Skyline buys out partner SkyCity
Skyline Enterprises has bought the other half of Christchurch Casino for $80 million from co-owner SkyCity Entertainment.
The deal resolves a difficult relationship between co-owners in which SkyCity pursued Skyline, one of the South Island's largest tourism operators, to sell its stake for several years.
Skyline consistently rebuffed the approaches and has now turned the tables.
SkyCity announced it had sold its 50 per cent stake to Skyline late yesterday.
It also announced it had bought out Skyline's 40 per cent in Queenstown Casino for $5m giving it 100 per cent control of the Queenstown operation.
SkyCity chief executive Nigel Morrison said the company had always preferred to own its businesses 100 per cent.
Skyline chairman Ken Matthews said the company would fund the $80m purchase with debt.
It was a significant acquisition for Skyline which had held a stake in Christchurch Casino since its beginning in 1994.
No management changes were contemplated as a result of the purchase, Matthews said.
The sale discussions started about nine months ago over lunch, Matthews said. The meetings were regular ones between the co-owners and discussions involved the future of the company.
Skyline indicated it preferred to be the buyer and from there it was a matter of how much, Matthews said.
While the Christchurch business had suffered in 2011 because of the earthquakes, trade was now only about 4 per cent below where it was before the quakes.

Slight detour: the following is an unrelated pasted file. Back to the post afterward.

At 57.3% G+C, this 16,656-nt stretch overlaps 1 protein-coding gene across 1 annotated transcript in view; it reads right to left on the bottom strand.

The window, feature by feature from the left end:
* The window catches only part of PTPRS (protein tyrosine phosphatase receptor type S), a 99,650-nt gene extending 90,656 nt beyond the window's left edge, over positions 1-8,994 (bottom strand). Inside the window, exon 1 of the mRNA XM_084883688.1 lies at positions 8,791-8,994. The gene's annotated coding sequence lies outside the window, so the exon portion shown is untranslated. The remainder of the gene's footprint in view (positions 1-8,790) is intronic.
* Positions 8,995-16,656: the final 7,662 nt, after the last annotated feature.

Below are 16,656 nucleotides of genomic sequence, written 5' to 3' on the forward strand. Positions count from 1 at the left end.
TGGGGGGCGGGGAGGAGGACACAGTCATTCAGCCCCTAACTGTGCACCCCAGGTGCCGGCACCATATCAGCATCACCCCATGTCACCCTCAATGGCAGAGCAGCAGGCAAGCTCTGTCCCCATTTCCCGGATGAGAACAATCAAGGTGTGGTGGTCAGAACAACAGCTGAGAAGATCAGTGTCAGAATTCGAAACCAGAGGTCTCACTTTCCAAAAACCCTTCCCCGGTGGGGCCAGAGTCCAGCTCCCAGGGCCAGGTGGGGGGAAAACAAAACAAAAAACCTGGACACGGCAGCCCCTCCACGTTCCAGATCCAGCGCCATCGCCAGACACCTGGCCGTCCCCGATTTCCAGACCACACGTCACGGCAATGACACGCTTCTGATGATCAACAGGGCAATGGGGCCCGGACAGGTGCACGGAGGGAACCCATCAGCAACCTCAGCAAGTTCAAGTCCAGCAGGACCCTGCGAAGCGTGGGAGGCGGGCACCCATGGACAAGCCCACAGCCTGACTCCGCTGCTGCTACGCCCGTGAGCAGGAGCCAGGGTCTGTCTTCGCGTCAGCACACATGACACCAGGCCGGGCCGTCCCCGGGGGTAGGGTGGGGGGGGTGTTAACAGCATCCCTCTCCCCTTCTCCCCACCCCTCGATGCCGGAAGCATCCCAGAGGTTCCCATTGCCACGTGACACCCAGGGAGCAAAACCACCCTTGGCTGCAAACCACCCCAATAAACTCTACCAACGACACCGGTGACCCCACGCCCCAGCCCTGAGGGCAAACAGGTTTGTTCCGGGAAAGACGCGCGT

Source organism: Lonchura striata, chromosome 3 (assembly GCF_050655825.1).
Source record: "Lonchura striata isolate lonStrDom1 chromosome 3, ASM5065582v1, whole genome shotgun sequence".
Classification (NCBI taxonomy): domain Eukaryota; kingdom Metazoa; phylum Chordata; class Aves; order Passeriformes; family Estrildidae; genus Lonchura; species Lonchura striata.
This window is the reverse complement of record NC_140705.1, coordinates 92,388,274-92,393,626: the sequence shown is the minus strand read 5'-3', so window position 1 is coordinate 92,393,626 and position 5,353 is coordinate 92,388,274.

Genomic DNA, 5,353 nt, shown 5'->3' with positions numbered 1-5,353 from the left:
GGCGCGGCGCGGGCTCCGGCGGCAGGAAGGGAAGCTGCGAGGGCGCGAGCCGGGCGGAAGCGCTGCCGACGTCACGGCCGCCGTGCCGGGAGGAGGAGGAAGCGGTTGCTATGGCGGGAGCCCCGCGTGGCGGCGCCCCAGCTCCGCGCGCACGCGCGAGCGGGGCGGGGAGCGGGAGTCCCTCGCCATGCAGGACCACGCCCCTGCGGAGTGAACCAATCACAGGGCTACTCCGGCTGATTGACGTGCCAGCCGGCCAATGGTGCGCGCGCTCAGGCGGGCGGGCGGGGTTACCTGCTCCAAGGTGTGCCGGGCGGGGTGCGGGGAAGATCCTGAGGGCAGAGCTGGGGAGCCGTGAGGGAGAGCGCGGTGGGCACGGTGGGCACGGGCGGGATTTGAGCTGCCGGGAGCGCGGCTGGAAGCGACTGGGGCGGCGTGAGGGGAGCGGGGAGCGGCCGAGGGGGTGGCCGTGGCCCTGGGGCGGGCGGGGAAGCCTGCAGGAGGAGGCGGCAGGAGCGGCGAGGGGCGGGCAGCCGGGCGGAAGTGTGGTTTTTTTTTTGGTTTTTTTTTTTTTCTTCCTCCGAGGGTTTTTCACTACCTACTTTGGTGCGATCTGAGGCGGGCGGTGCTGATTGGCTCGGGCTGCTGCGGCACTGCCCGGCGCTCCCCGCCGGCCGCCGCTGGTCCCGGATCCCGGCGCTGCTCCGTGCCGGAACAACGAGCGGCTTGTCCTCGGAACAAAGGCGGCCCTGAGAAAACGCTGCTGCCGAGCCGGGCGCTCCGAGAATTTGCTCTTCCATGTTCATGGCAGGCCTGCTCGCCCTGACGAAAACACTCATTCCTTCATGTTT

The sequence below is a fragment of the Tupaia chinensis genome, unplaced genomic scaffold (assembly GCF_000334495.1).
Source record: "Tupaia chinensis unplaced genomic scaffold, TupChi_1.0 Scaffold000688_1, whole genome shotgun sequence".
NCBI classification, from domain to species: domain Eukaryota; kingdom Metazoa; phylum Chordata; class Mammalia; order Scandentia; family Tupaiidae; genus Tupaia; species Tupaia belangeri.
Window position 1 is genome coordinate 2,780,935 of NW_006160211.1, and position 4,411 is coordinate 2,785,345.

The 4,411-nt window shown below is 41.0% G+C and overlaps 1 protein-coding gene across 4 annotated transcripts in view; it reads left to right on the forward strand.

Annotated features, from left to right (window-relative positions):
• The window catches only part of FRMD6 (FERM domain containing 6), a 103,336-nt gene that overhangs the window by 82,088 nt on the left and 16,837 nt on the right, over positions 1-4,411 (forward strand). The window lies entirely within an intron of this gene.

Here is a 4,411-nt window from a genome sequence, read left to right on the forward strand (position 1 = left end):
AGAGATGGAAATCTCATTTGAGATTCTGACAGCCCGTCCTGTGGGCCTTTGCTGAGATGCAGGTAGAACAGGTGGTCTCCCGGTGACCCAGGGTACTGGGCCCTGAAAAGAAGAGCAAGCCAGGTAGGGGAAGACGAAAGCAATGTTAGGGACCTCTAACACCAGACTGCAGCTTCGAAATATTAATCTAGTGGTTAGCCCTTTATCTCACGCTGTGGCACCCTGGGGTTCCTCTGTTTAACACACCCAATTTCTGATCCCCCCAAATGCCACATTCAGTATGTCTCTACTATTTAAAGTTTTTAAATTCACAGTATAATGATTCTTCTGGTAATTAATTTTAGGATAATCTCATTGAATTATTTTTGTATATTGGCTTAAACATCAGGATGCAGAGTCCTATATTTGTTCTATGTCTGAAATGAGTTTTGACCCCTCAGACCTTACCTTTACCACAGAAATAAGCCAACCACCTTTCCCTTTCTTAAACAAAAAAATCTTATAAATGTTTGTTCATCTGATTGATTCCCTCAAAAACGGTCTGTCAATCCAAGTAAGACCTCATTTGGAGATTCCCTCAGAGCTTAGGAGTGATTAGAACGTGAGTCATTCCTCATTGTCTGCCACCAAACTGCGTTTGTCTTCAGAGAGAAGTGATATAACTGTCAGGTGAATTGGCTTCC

The company had a lot of confidence in the future of the business, he said. "Christchurch is a great location. It's got a huge future."
Asked about the relationship with SkyCity, Matthews said the relationship between the two had been very good in the last few years. There was a change of management at SkyCity and he believed that had helped "end the demeanour between the parties". Skyline had a high regard for SkyCity, he said.
In a letter to Skyline shareholders, Matthews said while the directors had outlined the difficulties in Christchurch they considered that there is an upside in the rebuild of the inner city in particular, "and have full confidence that in time the region will regain its former status."
SkyCity chief executive Nigel Morrison said: "We have said for some time that we prefer to be outright owners of the properties we are involved in.
"Skyline expressed an interest in acquiring SkyCity's 50 per cent stake in Christchurch, which fits with our strategy. We thank Skyline for the good working relationship we have had with them over many years and wish them well with Christchurch Casino," he said.
In an earlier development, SkyCity shares surged after a deal was struck allowing the gaming company to expand its operation in Adelaide. Shares closed up at $3.79.
Importantly, the agreement allowed it to compete in the premium market, Morrison said, through cashless gaming technology, a new "six-star" hotel it planned to build, high-end retail spaces and restaurants and exclusive gaming lounges.
In New Zealand the Auditor-General's Office is investigating the Government's deal with SkyCity to build a $350m national convention centre in return for more gaming machines at its Auckland casino.